Per­sonal touch sets Green Planet apart

Old grease a highly lu­cra­tive busi­ness for bio­fuel com­pany


Steve Hy­man feels good about his busi­ness.

The fam­ily-run op­er­a­tion, Green Planet Bio-Fu­els Inc., col­lects used cook­ing oil from small restau­rants all over south­west­ern On­tario and sells it to the bio­fuel in­dus­try as a clean, al­ter­na­tive en­ergy source.

Cus­tomers have grown fond of his mom-and-pop style and Hy­man is con­cerned that tak­ing on too many new clients will ruin his friendly cul­ture. It’s a le­git­i­mate worry — Hy­man pri­mar­ily cred­its his ac­cu­mu­la­tion of more than 1,000 cus­tomers over the last five years, most of whom are mom-and-pop restau­rants them­selves, to his com­pany’s per­sonal touch.

“My chal­lenge is how to con­tinue of­fer­ing a high level of ser­vice and that fam­ily feel as we grow to the next level,” he says.

A chef by train­ing, Hy­man was work­ing as a cook at the Maple Downs Golf and Coun­try Club, about 40 min­utes north of down­town Toronto, when he re­al­ized he could power his diesel car on the restau­rant’s un­wanted cook­ing oil. He be­gan re­search­ing bio­fu­els in his spare time, then left his job to start Green Planet with his brother and some of their friends in late 2008.

When restau­rants want to dis­pose of used cook­ing oil, they de­posit it into con­tain­ers sup­plied by the com­pany. Hy­man’s staff empty the con­tain­ers with their vac­uum trucks ev­ery four months or so.

The com­pany leaves lu­cra­tive con­tracts with chain restau­rants to its many com­peti­tors — in­clud­ing Guelph-based Roth­say, which has more than 500 em­ploy­ees, and San­i­max, an in­ter­na­tional com­pany with 15 lo­ca­tions across North Amer­ica.

Th­ese ma­jor play­ers have lit­tle in­ter­est in small ac­counts, leav­ing Hy­man and a few sim­i­lar-sized com­peti­tors to fight over the re­main­ing restau­rants.

Some of th­ese com­peti­tors of­fer large re­bates — which vary de­pend­ing on a client’s lo­ca­tion and the amount and qual­ity of oil pro­duced — in ex­change for the waste prod­uct. Hy­man of­fers cash as well, but the re­bate is much smaller. He says his clients are more in­ter­ested in cus­tomer ser­vice than mak­ing a profit off their waste. “Our re­bates aren’t the high­est, they’re not the small­est. But while some­one might of­fer you dou­ble the money, I’m go­ing to of­fer you dou­ble the ser­vice,” he says. Un­like much of the com­pe­ti­tion, Hy­man guar­an­tees next-day pickup for cus­tomers, has a 24-hour emer­gency line in case waste oil bins reach ca­pac­ity ahead of sched­ule, and makes sure his staff cleans pickup ar­eas be­fore they leave. “I tell (our) peo­ple all the time to leave things in a bet­ter state than when they ar­rived,” Hy­man says. “That (ser­vice) is what sep­a­rates us.” The com­pany has only five staff — an in-house sales man­ager, two driv­ers, a ware­house em­ployee, and an of­fice man­ager, a role filled by Hy­man’s mother. He works closely with his team and en­cour­ages them to treat the busi­ness as if it was their own.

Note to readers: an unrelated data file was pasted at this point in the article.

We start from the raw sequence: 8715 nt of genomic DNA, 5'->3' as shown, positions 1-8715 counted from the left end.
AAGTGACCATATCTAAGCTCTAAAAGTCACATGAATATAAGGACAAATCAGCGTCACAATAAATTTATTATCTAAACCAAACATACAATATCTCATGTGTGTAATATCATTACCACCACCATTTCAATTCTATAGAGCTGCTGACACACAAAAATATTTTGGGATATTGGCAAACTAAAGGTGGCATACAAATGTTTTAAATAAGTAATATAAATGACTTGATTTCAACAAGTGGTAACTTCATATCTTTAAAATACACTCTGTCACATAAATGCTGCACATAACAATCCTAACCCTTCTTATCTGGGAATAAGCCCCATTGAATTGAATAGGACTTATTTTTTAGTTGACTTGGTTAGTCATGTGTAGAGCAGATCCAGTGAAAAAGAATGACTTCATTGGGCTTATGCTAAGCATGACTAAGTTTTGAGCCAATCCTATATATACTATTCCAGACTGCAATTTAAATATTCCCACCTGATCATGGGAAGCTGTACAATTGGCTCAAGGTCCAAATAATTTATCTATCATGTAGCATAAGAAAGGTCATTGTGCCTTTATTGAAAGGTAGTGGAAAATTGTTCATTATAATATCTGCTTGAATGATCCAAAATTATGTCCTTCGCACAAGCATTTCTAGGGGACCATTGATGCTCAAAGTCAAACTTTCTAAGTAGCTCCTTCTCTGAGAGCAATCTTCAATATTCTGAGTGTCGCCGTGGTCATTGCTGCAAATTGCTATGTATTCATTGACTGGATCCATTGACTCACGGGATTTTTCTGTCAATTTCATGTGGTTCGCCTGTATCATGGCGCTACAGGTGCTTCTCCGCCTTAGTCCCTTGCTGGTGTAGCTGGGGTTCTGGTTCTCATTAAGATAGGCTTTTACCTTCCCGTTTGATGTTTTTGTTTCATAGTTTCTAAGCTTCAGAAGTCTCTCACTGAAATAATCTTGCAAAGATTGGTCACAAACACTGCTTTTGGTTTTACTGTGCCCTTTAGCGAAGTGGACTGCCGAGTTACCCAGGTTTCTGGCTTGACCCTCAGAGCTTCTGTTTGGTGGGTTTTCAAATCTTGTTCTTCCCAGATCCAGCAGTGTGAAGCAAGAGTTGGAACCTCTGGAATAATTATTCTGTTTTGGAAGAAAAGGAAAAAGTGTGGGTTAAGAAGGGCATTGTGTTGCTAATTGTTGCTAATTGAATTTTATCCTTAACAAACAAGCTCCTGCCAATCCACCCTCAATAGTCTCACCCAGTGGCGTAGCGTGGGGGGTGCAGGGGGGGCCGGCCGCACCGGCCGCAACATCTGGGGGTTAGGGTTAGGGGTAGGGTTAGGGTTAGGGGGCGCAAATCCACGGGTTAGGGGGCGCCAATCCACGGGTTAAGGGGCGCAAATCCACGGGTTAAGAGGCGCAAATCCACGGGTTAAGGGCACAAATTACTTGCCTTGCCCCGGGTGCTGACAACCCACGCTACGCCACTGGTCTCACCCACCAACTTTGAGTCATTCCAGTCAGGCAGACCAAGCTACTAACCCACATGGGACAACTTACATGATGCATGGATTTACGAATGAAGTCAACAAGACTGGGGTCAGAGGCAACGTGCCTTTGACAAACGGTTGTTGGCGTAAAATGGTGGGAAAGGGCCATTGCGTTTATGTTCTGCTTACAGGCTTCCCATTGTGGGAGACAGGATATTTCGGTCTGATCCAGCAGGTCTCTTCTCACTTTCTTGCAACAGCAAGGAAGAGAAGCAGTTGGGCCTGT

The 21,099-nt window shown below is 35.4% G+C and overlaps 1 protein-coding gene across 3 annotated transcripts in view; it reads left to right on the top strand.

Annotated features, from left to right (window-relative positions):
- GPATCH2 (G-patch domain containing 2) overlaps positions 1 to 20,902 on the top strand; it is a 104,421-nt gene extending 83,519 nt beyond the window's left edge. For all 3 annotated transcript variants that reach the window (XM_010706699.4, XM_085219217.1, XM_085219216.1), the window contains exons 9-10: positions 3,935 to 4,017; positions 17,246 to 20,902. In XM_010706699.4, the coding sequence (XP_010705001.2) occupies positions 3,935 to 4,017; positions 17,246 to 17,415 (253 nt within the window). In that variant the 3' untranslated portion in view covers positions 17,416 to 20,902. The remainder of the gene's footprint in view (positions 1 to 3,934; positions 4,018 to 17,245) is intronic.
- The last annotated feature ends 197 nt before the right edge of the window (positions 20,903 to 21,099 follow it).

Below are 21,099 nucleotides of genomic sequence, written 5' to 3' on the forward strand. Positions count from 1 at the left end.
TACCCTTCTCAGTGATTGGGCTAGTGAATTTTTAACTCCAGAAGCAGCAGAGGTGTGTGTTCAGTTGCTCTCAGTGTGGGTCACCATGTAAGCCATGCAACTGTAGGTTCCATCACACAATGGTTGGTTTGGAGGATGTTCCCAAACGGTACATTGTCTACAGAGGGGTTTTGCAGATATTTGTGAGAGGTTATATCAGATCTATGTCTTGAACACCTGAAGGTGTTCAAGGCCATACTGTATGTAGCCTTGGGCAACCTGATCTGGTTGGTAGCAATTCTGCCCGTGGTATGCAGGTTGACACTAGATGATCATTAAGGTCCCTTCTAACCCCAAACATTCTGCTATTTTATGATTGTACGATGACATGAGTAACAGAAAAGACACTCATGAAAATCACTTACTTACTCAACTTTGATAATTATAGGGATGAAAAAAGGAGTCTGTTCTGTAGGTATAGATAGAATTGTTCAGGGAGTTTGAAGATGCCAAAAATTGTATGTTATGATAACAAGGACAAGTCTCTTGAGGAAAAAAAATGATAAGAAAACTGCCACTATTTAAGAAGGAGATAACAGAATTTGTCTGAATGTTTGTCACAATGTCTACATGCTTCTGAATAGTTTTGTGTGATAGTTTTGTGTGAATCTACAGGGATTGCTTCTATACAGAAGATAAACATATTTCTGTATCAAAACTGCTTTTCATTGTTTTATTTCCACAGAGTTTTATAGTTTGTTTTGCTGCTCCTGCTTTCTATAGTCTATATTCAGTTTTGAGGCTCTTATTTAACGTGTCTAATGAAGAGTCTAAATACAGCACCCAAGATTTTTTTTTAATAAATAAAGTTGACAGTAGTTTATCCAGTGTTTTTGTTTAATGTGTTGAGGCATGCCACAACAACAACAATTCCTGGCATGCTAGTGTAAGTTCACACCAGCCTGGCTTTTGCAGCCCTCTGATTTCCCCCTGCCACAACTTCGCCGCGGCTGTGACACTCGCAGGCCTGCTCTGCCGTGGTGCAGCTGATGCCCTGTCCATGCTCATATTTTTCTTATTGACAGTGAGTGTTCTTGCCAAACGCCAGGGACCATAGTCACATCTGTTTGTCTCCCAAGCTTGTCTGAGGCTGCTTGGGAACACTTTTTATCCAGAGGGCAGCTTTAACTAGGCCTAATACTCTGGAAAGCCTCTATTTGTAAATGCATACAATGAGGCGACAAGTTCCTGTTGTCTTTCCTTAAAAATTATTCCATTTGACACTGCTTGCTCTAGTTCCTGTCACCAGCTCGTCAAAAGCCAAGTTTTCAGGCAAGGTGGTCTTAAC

“It’s one thing that I try to in­still in them from the be­gin­ning,” says Hy­man. “They’re all lo­cal Toronto guys, they’re from the city, they work in­side their com­mu­nity, and that’s re­ally what we’re go­ing for — hav­ing a com­mu­nity feel, and ap­proach­able peo­ple.” Hy­man says that touch was key in grow­ing Green Planet al­most100 per cent year over year in its first three years. But that growth is slow­ing now that Hy­man has mostly sat­u­rated his niche in Toronto — busi­ness only in­creased 58 per cent in 2012. Grow­ing it fur­ther means ex­pand­ing ge­o­graph­i­cally and hir­ing more staff. “I have to be re­ally care­ful with how the busi­ness is scaled,” says Hy­man. “That’s the one thing I strug­gle with. How do I con­tinue be a small guy when I be­come a big guy?”

Joel Baum, a pro­fes­sor of strate­gic man­age­ment at the Rot­man School of Man­age­ment, says Hy­man is at a crit­i­cal junc­ture.

“It’s a niche pro­tected by the high cost of do­ing the col­lec­tion,” says Baum. “If you try and scale up from that to get a mar­ket for larger loads and larger restau­rants, you can un­der­mine your abil­ity to ef­fec­tively serve your orig­i­nal client base.”

Baum says Hy­man has two op­tions if he wants to grow: con­tinue to fo­cus on small restau­rants while ex­pand­ing to a new ge­o­graph­i­cal area, or shift­ing the busi­ness to fo­cus on serv­ing the mass mar­ket.

“Per­son­ally, I like the smaller stuff,” says Hy­man. “I’m happy to be the guy in the in­dus­try that’s ser­vic­ing the mom-and-pops and the smaller chains. I feel like that’s where I can of­fer a lot of value.”

Hy­man has taken a third route to rev­enue growth — adding ser­vices. He now of­fers grease trap clean­ing to ex­ist­ing cus­tomers, which hasn’t re­quired him to scale be­cause staff can do the job while mak­ing sched­uled pick­ups. But it only pro­vides a small amount of ad­di­tional profit, and Hy­man knows con­tin­ued growth will re­quire hir­ing ad­di­tional staff, mov­ing to a wider ge­o­graph­i­cal area, and sign­ing more clients.

“How do we dou­ble in size or triple in size and main­tain this feel­ing for the cus­tomer of a fam­ily-run busi­ness?” he says. “I have to be re­ally care­ful with how the busi­ness is scaled in or­der to achieve that.”


Green Planet Bio-Fu­els pres­i­dent Steve Hy­man has a tough de­ci­sion ahead in re­gard to ex­pan­sion.

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